Often, marketing focuses on sharing good news. You might be highlighting the positive aspects of a brand (like a new community initiative), or you might be advertising news about a special event (like a sale).
But what happens when you need to share some news with your mailing lists that they might not be too happy about?
This kind of communication is harder to master, especially if you want to mitigate loss. You might define that loss as people unsubscribing from your mailing list, or you might be worried about a decline in sales. You might also be simply be worried about people holding, and sharing, a negative perception of your brand.
When you have bad news to share, the first step (as it is in most cases) is to define your goals. That includes outlining what “loss” looks like to you. What are you most afraid of? And how much is an “acceptable loss”? Would you be okay with a 3% unsubscribe rate? Would you rather soften the blow, but not be fully transparent (which could come back to bite you later)?
Depending on the goals and risks that you define, you can plan a strategy to best address these concerns. If you were worried about losing customers, for example, you could pair your bad news with an incentive to stay engaged.
Here’s an example:
Let’s say that you’re no longer going to be offering your very popular “Discount Tuesdays.”
First, you might want to look at your data to see if you can determine how many customers only shopped on “Discount Tuesdays.” They are the ones you might be worried about disappointing.
When you reach out with the bad news, you could offer a one-time discount code that could be used the following Tuesday as a way to soften the blow. Maybe it’s not as good as the previous deals used to be, but it will give people a reason to stick with your brand a little longer! They will also feel like you understand (and that you are addressing) their disappointment.
Or, you could simply tease some big news coming in a future email, so that people will stay enrolled and engaged. Maybe your “Discount Tuesdays” are ending because all of your prices are about to be reduced, because you’re under new ownership, or because you’re making room for new, higher-end products.
However, sometimes being sincere is the best way to go. Expressing your genuine apologies about a situation and giving a full explanation can give customers and clients a sense of trust that is hard to replace in a marketing relationship.
Every situation is a little different, and your relationship with your audience is unique. To touch on the exact right tone in a sensitive situation, we are happy to help with your wording, delivery method, and assessment of the situation to reach your exact goals.
Mad 4 Marketing can help you turn bad news into a positive outcome with your most important customers and clients.
Your company might be running smoothly and handling its business needs efficiently, in-house. You might have a whole department dedicated to marketing, or you might rotate duties among a small staff, piecemeal. Whatever works for you might be working–for a while.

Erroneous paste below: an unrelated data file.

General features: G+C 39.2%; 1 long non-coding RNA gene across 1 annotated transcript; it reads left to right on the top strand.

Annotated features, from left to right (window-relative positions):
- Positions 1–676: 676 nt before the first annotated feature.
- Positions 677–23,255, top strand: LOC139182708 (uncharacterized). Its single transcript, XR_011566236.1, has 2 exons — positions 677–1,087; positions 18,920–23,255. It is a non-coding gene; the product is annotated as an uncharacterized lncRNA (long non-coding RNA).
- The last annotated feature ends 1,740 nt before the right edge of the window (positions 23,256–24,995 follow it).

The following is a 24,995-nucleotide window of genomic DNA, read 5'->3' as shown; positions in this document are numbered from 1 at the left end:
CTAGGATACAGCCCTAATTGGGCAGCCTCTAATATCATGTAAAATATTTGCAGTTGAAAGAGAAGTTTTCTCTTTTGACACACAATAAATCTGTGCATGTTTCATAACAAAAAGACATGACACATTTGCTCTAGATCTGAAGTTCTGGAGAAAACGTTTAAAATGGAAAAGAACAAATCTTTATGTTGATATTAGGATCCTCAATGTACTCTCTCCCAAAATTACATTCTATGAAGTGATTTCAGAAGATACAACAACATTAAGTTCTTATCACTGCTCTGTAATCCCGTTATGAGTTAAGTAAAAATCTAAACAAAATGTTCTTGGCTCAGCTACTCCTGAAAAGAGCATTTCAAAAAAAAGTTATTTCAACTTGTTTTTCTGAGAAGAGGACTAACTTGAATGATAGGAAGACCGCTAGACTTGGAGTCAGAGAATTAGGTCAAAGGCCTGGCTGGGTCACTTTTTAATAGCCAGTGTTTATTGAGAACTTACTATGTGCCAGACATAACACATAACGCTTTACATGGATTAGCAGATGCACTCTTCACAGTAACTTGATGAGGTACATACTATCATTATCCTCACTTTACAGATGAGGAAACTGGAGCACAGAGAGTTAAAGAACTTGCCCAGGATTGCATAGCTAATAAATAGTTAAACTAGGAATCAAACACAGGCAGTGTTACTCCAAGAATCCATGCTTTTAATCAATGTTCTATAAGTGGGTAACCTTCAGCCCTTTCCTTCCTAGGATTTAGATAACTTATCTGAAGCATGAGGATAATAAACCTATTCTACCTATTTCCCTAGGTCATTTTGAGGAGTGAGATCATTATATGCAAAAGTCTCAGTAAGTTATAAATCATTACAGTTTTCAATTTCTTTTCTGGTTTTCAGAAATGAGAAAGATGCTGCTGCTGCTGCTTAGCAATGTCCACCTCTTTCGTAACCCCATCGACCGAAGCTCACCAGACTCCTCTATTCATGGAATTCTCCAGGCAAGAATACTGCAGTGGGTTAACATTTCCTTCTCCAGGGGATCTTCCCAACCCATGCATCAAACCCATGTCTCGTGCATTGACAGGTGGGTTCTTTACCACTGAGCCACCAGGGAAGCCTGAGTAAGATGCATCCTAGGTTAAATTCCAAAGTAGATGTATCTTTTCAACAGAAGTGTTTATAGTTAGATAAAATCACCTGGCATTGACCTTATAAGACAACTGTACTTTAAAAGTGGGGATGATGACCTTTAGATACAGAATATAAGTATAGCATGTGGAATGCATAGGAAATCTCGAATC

But every once in a while, it simply doesn’t work. Sometimes, you hit an unexpected rush. Or someone leaves. Or you begin offering more services on top of your original roster.
Whatever the case may be, we know that consistent, high-level marketing is one of the first things to fall through the cracks. That’s true for every company, of all sizes. Marketing can seem like a very high-demand area whose best results require a little too much time and energy from talented staff. You might need people focusing on the day-to-day, not long-term strategy.
Sometimes you are doing all you can just to get by. Well, as the saying goes: Sometimes you need to get by with a little help from your friends.
It’s OK to ask for help…even if it’s just for a little while. Even companies with in-house marketing teams often outsource their needs. That can be need-based, as described above, or it can be want-based. For example, you might want to work with a team that has a specialty in a certain area that your broad-based, company-focused unit doesn’t do in their daily work. You might simply want to consult with outside thinkers to contribute fresh ideas and experiences to your brand. All of these are perfectly valid reasons to outsource some of your marketing work.
We believe it’s useful to know, in advance, who you’d call if the need does strike. The last thing you want to do when things are already at high capacity is start from scratch trying to find a marketing team that you can trust.
Some things to think about are:
- Finding a match for your company culture (and meeting up to consult about your audience and objectives)
- Making room in your budget, or determining what your ad hoc budget might be
- How closely your new marketing agency should work with your existing team, and how the dynamic will play out
Whether you want to outsource a single project, a long-term campaign, or your entire department, it’s important to find the right match for your brand. If you do, it will never feel like a crisis when it’s time to reach out for help. It will just feel like bringing in the cavalry.
As always, your friends at Mad 4 Marketing are just a phone call away.